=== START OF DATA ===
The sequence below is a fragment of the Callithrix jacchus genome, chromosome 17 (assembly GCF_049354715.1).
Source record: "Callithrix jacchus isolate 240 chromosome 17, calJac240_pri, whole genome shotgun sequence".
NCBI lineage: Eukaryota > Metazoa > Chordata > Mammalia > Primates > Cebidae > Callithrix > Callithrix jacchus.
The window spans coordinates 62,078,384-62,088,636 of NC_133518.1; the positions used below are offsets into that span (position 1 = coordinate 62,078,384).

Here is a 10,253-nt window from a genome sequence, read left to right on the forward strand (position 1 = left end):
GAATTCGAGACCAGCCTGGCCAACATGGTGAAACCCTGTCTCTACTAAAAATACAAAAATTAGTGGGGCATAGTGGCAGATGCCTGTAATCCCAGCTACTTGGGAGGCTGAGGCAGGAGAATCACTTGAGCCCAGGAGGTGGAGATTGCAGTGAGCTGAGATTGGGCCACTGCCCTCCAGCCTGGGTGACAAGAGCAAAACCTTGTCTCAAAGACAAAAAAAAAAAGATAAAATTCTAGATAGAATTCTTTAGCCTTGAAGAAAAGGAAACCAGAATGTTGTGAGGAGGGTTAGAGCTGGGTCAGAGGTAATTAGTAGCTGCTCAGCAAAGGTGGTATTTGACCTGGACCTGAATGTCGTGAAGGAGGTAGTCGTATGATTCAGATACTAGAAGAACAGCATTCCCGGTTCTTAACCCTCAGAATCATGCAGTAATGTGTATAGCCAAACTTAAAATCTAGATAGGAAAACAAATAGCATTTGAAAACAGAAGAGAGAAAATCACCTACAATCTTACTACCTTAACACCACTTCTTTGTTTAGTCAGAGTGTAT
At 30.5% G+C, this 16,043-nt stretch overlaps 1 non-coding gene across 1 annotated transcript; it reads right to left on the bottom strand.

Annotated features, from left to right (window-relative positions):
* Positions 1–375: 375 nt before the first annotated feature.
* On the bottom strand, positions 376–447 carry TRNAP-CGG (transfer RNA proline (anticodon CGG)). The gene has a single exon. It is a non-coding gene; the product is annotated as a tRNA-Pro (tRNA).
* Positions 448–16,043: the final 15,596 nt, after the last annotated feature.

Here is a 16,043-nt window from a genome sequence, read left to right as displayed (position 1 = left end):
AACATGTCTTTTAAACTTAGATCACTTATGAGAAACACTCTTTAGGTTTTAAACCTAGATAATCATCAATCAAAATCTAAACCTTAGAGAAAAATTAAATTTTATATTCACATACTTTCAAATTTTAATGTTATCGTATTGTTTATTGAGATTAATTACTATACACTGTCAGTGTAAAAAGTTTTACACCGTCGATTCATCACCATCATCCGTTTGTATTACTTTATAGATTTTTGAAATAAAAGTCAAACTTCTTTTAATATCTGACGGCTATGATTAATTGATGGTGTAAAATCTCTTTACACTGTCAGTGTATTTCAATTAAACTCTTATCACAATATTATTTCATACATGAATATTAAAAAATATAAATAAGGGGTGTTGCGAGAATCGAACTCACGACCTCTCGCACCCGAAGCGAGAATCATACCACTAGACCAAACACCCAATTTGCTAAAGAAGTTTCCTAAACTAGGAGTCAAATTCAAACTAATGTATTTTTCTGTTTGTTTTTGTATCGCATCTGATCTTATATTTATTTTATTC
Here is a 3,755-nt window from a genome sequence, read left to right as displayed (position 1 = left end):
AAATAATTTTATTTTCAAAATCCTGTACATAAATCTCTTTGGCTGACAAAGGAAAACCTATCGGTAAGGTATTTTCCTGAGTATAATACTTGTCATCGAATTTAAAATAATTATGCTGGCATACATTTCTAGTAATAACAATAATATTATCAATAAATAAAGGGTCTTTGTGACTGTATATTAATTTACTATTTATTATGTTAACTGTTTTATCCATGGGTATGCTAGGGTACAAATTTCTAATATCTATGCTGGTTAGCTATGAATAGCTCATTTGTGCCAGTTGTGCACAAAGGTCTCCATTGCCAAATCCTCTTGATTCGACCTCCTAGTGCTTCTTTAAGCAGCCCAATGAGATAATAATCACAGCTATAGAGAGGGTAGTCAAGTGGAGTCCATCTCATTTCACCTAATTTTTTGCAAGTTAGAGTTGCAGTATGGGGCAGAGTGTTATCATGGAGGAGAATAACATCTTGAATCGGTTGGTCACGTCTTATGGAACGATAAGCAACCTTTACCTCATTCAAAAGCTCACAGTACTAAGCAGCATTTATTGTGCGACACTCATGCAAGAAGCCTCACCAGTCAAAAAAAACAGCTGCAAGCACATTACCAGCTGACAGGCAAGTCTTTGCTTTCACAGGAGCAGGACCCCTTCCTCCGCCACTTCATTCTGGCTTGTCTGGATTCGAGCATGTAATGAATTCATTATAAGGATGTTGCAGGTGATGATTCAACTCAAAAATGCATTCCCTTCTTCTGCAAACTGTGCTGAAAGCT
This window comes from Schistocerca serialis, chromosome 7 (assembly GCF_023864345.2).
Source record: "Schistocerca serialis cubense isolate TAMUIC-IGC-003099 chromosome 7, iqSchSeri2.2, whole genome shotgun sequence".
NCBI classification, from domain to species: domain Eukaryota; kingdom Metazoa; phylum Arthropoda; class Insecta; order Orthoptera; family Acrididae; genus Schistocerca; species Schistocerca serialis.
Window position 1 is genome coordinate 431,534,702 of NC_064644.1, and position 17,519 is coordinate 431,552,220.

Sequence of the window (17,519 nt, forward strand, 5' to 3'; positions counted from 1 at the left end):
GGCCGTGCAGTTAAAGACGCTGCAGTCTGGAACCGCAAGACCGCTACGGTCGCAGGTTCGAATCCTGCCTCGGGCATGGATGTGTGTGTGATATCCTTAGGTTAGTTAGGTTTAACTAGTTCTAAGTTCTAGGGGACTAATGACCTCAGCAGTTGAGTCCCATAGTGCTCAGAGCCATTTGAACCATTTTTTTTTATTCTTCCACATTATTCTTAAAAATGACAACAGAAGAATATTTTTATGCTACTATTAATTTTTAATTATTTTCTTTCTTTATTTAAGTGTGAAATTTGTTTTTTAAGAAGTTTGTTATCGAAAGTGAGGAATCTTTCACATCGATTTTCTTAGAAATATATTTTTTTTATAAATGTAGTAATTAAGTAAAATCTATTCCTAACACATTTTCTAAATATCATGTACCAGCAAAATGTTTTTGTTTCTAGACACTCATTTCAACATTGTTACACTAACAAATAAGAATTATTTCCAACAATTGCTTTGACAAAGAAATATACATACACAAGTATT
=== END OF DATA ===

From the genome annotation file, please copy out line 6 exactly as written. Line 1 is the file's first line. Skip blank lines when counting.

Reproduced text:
GAATTCGAGACCAGCCTGGCCAACATGGTGAAACCCTGTCTCTACTAAAAATACAAAAATTAGTGGGGCATAGTGGCAGATGCCTGTAATCCCAGCTACTTGGGAGGCTGAGGCAGGAGAATCACTTGAGCCCAGGAGGTGGAGATTGCAGTGAGCTGAGATTGGGCCACTGCCCTCCAGCCTGGGTGACAAGAGCAAAACCTTGTCTCAAAGACAAAAAAAAAAAGATAAAATTCTAGATAGAATTCTTTAGCCTTGAAGAAAAGGAAACCAGAATGTTGTGAGGAGGGTTAGAGCTGGGTCAGAGGTAATTAGTAGCTGCTCAGCAAAGGTGGTATTTGACCTGGACCTGAATGTCGTGAAGGAGGTAGTCGTATGATTCAGATACTAGAAGAACAGCATTCCCGGTTCTTAACCCTCAGAATCATGCAGTAATGTGTATAGCCAAACTTAAAATCTAGATAGGAAAACAAATAGCATTTGAAAACAGAAGAGAGAAAATCACCTACAATCTTACTACCTTAACACCACTTCTTTGTTTAGTCAGAGTGTAT